Gradebook

Education news and notes from Tampa Bay and Florida

Superintendents keep focus on class size concerns

2

February

Eight Florida superintendents including Pasco County's Heather Fiorentino spent the better part of 90 minutes talking to the Senate panel charged with creating the state's public education budget.  Asked what issues needed greater attention, Fiorentino offered up class size.

"We all understand class size is important," she told the senators. "Maybe we can look at a different way of doing the penalties."

Fiorentino, whose district faces $4 million in penalties for noncompliance this year, suggested that the fines might be less if a district meets class size rules as a school average, but fails to get each classroom right.

Chairman Sen. David Simmons, R-Altamonte Springs, asked the others if they agreed this was a major concern. All at the table did.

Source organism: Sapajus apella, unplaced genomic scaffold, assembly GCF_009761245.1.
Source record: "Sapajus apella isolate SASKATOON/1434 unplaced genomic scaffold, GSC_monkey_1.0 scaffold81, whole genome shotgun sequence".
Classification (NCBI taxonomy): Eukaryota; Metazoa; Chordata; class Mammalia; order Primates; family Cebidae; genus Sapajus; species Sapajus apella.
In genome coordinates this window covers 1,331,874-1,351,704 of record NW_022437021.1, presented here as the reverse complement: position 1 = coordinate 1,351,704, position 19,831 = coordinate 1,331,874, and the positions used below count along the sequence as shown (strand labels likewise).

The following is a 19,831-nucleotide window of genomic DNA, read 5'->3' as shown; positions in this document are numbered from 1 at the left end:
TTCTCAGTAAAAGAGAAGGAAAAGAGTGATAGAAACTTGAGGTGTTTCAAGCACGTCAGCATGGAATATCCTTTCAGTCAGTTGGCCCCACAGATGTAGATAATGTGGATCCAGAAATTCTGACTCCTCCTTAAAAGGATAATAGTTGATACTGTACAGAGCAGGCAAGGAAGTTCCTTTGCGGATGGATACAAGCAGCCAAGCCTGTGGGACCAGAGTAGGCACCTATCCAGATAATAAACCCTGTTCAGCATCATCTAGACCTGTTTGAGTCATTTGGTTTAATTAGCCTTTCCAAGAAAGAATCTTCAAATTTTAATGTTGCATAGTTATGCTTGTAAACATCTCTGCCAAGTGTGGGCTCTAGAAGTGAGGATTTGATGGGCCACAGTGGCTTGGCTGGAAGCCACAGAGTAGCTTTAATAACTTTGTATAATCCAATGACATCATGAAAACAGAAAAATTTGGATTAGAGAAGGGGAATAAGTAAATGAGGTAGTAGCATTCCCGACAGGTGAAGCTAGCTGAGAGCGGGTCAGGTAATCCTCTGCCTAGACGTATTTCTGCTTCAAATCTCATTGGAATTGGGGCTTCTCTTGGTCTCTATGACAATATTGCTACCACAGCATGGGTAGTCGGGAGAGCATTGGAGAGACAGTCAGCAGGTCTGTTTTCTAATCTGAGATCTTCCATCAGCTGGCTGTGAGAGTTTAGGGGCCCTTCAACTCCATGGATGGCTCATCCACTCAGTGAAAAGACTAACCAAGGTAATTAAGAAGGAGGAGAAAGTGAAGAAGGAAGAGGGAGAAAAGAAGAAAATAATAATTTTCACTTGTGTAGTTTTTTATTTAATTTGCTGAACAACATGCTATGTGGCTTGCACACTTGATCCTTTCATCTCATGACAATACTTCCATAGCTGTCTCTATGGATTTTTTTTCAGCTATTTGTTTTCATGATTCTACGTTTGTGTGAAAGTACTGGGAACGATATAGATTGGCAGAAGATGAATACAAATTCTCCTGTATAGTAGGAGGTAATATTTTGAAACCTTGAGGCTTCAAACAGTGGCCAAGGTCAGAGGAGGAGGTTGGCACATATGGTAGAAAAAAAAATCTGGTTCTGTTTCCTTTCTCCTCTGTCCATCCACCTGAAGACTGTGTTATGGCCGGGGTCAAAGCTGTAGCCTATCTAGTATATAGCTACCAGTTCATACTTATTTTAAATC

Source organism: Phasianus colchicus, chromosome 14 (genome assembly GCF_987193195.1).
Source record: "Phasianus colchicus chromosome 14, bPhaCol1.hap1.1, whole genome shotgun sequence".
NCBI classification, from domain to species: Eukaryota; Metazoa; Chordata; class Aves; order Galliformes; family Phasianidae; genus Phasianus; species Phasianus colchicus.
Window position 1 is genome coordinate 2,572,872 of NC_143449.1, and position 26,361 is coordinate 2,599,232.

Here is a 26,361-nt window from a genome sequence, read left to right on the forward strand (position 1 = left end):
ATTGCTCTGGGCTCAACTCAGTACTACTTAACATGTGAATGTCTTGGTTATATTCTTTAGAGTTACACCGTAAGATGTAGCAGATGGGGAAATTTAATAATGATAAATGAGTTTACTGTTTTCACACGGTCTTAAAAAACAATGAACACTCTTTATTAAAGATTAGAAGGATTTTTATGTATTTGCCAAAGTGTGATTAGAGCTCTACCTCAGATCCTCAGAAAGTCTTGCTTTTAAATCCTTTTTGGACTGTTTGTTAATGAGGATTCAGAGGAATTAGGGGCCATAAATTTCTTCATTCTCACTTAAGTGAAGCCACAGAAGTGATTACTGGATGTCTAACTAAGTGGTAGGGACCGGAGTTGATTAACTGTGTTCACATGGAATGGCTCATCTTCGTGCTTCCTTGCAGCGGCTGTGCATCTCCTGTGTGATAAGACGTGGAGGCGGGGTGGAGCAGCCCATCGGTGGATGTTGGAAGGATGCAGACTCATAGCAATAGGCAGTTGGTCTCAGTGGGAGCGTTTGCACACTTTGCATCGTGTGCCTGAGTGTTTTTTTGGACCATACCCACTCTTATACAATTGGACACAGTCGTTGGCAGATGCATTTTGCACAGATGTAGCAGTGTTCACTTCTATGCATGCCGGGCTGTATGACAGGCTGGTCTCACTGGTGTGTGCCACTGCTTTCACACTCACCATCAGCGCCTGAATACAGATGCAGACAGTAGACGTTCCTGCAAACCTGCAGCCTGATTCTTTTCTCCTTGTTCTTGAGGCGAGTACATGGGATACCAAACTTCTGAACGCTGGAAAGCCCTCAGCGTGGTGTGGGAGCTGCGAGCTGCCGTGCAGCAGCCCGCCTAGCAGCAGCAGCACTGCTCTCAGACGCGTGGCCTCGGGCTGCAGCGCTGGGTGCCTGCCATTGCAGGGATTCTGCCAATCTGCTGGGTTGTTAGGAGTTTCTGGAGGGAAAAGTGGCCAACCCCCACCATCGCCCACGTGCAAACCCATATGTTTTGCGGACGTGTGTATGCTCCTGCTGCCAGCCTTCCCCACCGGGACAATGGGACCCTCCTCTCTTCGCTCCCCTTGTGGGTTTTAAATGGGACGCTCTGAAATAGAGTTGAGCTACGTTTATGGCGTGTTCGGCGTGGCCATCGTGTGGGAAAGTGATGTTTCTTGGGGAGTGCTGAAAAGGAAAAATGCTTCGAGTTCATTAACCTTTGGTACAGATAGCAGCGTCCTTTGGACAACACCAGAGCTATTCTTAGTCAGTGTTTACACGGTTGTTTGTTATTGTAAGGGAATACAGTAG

The problem is the last few students, Duval superintendent Ed Pratt-Dannals said. "We can come close, but not quite meet it."

In the end, Bay superintendent Bill Husfelt said, "The kids are the ones penalized because they don't get into the classes they need to get into."

Simmons said he could see possibilities in setting larger penalties for districts that do not meet the rules as a school average than for those that try but fail in certain circumstances to make every classroom comply. He asked the superintendents to boil down their recommendations on class size and other issues, such as extended school year and merit pay, into writing for consideration as the Senate moves closer to completing its budget proposal.

[Last modified: Thursday, February 2, 2012 12:57pm]

    

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